Teachers Speak Out at Their Own Peril
The latest blow to freedom of speech for teachers occurred at Occupy Los Angeles when a substitute teacher in the Los Angeles Unified School District made an anti-Semitic remark and was subsequently fired by the district's superintendent. According to the Los Angeles Times, Patricia McAllister said in a taped interview with Reason TV that "The Zionist Jews who are running these big banks and the Federal Reserve ... need to be run out of this country" ("Free speech -- within limits," editorial, Oct. 20).
Although McAllister wasn't at work when she spoke and stressed that she was not speaking as a representative of the LAUSD, neither fact mattered. The Times argued that she no longer could effectively serve as a teacher because she was working with a "captive audience of vulnerable children." The editorial went on to support the superintendent's decision.
Until this incident, I thought the free speech line for teachers had been clearly drawn in the sand. What they said in class was not protected because the courts had ruled that teachers were employees and had to follow established policies. However, what they said out of class was protected. Apparently, that is not the case. Teachers lose their free speech rights no matter where they utter their words. (I want to emphasize that I was appalled by McAllister's reprehensible remarks even though they were not said in front of students nor while she was working.)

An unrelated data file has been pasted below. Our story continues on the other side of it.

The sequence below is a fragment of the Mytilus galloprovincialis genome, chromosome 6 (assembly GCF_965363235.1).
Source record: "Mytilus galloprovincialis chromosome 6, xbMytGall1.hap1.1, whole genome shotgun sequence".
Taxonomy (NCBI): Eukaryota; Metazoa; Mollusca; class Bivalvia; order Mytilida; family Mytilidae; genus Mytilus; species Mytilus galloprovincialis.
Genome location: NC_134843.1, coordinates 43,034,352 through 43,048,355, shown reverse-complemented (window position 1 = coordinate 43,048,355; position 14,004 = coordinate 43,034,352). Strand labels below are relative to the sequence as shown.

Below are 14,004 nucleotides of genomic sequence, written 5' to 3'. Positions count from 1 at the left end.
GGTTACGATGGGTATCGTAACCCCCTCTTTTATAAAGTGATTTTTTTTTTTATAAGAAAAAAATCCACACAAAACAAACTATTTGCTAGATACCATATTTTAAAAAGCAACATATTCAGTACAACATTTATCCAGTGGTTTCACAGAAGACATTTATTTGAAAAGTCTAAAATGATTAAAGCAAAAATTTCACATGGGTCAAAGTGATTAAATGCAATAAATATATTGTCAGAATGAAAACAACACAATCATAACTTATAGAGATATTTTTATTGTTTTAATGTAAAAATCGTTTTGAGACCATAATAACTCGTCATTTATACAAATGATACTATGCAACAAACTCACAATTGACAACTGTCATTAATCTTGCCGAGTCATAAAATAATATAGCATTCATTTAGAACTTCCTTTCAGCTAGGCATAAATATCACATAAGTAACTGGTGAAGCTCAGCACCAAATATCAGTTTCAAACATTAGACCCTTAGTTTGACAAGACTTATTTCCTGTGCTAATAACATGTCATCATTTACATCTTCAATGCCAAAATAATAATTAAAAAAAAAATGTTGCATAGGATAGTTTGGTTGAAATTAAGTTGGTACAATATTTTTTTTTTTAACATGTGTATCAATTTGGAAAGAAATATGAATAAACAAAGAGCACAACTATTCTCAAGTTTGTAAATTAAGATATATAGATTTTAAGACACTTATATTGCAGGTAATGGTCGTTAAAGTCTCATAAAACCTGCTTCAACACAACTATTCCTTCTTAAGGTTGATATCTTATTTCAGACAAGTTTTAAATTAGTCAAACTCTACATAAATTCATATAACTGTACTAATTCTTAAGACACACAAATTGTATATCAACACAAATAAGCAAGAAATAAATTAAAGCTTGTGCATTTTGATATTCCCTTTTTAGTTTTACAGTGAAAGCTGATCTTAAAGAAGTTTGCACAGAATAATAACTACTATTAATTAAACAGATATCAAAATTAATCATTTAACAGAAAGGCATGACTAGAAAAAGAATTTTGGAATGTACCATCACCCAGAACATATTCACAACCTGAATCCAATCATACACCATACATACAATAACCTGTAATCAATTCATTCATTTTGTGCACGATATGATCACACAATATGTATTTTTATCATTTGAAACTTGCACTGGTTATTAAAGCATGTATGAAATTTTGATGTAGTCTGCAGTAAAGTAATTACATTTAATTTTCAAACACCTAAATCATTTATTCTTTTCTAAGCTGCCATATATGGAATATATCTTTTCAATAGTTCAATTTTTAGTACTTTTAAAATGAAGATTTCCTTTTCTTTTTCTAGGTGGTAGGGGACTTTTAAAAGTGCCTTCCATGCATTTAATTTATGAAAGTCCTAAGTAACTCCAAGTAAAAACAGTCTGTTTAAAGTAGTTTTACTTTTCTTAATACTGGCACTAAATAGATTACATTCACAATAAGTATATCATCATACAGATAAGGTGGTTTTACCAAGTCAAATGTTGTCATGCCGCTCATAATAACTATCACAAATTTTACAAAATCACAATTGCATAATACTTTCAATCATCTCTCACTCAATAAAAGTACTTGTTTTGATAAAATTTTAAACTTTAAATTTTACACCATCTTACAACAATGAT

At about the same time, The New York Times reported on Oct. 19 that a teacher at a private school in New York City was fired for what he said in class ("At Fieldston School, Division Over the Dismissal of a Popular but Polarizing Teacher"). According to the news article, Barry Sirmon "joked" with two black students by saying, "I hope I'll be able to tell you apart." According to the Times, nearly 350 of the 592 students at the school signed a petition to have Sirmon reinstated, and the union maintained that his firing was done without due process.
There are several differences between the McAllister and Sirmon firings. First, McAllister made her comment off campus as a citizen, while Sirmon made his in the classroom in his role as a teacher. Second, McAllister taught in a public school, while Sirmon taught in a private school. Finally, McAllister spoke in earnest, while Sirmon apparently spoke in jest, albeit insensitively.
If there's a lesson to be learned from these two incidents, it's that teachers in K-12 need to be eternally vigilant in what they say. They cannot invoke their right of freedom of speech as a defense and expect to prevail.